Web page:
“The number of amendments that you and others made to the comprehensive plan certainly told me that you’d read every word of it. If you go back and look, 1.5 [million gallons per day] is throughout the comprehensive plan. To say that we weren’t given that option — we were given that option in January 2011 when the comprehensive plan was adopted,” Carpenter said to Beaudin.

Cumbo said it would be “absolutely negligent” for the council to vote against the contract because it would cost the taxpayers “millions of dollars in losses.”

After the contract was voted down, Mahoney made a motion to begin the bid process for an ENR upgrade with a MPDES rating of 1.32 million gallons per day.

“I’m trying to understand the wisdom of councilman Mahoney’s motion,” Cumbo said. “… What you’re doing here by changing the game is that you’re going to cost these taxpayers over $9 million as a result of your actions tonight. … All this is because of your fear of growth in town. We’re going to push this limit merely to stop … expansion in town. We’re not even discussing expansion.”

Beaudin said her concern “clearly is growth.” She suggested creating “something legal” to stop the taps from being used for residential or commercial growth, or to “trickle them in” year by year.

“You’re holding this whole thing hostage over one issue: growth. … This is more than a growth issue,” Cumbo said.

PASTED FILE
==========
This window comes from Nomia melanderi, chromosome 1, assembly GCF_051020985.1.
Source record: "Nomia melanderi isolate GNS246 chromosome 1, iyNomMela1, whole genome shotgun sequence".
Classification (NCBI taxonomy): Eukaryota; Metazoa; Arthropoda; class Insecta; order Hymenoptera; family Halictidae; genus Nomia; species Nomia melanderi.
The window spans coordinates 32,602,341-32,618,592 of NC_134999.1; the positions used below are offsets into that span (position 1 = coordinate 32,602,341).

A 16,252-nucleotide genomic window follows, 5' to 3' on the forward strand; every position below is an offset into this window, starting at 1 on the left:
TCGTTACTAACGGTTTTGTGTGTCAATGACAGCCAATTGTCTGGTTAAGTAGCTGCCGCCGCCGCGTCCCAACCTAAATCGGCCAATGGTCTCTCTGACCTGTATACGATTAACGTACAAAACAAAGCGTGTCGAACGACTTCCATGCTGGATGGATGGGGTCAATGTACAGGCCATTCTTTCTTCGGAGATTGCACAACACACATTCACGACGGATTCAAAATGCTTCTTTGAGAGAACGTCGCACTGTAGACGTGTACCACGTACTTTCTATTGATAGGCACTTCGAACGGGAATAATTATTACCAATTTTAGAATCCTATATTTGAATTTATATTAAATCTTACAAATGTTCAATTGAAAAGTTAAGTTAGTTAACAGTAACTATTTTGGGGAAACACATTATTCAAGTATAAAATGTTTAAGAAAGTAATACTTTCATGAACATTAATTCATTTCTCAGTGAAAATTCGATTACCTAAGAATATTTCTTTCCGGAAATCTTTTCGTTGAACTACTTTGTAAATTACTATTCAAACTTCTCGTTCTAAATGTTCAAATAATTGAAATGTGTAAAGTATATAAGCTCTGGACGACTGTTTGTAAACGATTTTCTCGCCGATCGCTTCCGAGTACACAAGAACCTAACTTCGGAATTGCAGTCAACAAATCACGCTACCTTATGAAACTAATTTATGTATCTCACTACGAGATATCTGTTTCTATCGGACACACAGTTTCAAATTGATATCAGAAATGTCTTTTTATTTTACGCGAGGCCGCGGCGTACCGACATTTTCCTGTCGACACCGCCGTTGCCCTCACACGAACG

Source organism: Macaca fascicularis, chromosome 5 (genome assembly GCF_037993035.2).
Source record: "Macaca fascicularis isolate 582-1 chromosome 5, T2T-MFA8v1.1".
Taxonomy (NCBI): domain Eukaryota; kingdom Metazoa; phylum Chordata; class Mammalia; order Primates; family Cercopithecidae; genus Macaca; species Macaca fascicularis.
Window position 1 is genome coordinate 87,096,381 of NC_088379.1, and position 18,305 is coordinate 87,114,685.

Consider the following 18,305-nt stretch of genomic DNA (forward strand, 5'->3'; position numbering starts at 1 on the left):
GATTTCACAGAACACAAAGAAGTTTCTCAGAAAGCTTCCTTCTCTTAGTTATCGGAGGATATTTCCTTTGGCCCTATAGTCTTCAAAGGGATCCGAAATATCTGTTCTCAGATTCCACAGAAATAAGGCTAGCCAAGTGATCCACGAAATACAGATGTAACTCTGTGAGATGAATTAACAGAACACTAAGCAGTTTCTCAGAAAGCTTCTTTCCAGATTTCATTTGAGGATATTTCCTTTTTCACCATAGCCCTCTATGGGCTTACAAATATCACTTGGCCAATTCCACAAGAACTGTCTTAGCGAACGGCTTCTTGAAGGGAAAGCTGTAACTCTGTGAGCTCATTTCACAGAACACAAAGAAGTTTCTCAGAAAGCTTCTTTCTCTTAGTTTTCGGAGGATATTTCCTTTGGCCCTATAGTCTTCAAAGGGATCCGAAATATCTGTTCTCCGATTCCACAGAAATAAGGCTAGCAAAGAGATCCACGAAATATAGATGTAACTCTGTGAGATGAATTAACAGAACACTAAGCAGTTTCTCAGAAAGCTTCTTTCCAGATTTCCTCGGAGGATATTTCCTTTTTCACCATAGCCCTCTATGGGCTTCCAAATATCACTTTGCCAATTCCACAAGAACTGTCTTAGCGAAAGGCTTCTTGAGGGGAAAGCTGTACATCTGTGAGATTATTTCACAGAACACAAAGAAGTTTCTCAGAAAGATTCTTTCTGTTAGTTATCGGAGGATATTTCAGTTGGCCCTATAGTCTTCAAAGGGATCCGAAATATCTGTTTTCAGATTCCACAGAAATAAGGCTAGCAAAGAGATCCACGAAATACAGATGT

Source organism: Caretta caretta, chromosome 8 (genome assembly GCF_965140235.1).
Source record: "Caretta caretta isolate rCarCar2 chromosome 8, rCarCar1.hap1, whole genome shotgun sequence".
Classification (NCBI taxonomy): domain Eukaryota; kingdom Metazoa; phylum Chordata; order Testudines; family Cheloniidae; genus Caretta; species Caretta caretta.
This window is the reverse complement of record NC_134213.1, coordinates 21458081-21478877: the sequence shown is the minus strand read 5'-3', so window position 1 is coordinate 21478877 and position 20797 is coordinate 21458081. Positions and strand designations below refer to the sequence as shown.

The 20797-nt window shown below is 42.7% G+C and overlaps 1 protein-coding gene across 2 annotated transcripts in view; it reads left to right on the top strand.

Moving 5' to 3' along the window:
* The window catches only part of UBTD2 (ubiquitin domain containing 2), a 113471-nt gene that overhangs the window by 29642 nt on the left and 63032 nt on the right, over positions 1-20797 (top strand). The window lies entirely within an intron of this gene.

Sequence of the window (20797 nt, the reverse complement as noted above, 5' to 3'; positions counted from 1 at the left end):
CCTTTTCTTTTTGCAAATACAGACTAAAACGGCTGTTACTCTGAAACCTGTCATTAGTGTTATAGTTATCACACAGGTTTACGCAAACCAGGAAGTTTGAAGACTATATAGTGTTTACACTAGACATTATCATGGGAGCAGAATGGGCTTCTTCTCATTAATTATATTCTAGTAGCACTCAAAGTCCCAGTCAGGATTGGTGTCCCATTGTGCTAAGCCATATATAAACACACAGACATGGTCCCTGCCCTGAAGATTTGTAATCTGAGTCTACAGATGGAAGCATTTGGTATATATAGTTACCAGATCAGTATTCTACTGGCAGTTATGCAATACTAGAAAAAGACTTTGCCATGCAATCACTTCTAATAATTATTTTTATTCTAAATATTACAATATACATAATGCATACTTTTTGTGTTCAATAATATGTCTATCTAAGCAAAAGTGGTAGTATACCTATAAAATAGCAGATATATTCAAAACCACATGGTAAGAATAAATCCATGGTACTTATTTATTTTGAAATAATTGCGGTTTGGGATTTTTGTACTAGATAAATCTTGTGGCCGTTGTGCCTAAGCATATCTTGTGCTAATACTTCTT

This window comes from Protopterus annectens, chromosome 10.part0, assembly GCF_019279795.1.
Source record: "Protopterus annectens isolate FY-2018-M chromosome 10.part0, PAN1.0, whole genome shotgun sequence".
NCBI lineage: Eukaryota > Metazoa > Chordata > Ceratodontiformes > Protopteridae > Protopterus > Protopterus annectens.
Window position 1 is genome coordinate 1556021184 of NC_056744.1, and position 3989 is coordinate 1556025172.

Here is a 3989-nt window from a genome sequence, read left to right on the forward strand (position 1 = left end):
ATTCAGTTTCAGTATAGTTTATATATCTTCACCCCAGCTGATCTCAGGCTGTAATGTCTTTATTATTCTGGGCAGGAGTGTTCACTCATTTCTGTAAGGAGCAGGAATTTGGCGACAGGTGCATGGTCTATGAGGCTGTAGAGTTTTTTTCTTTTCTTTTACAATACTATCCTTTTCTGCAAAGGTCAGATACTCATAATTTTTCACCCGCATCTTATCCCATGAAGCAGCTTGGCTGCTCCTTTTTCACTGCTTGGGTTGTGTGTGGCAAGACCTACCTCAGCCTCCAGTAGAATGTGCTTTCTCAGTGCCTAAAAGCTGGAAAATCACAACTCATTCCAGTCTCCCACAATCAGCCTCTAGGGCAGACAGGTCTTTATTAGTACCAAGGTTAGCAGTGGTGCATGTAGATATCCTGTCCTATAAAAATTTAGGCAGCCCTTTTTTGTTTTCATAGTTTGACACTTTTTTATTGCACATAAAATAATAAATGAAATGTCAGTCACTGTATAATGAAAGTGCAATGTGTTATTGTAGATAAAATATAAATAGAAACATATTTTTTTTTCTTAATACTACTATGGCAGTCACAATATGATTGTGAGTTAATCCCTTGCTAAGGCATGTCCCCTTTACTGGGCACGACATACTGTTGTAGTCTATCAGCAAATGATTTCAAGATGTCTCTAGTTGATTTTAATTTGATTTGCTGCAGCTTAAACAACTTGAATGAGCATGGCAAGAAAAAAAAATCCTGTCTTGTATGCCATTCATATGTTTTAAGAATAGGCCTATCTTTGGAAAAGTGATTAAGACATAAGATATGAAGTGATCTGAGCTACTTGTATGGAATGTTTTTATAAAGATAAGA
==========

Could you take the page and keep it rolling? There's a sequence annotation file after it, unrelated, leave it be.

Since the ENR upgrade and growth within the town are “totally separate” issues, Carpenter suggested reconsidering the approval of the original contract and revisiting the issue of growth, or use of the taps, during the monthly meeting in February. Carpenter requested Mahoney withdraw his motion to reconsider the original contract approval, which Mahoney did, but the council again voted down the original motion in a 3-2 vote, with Krahling abstaining.

Mahoney again made a motion to begin the bid process for a 1.32 gallon per day rating, which was voted down in a 3-2 vote. Beaudin and Mahoney voted in favor of the motion and Krahling abstained from voting.

Mayor Bruce Wahl then opened the meeting up to the public. Six members of the public spoke in favor of and urged the council to approve the original contract, which was approved.

kfitzpatrick@somdnews.com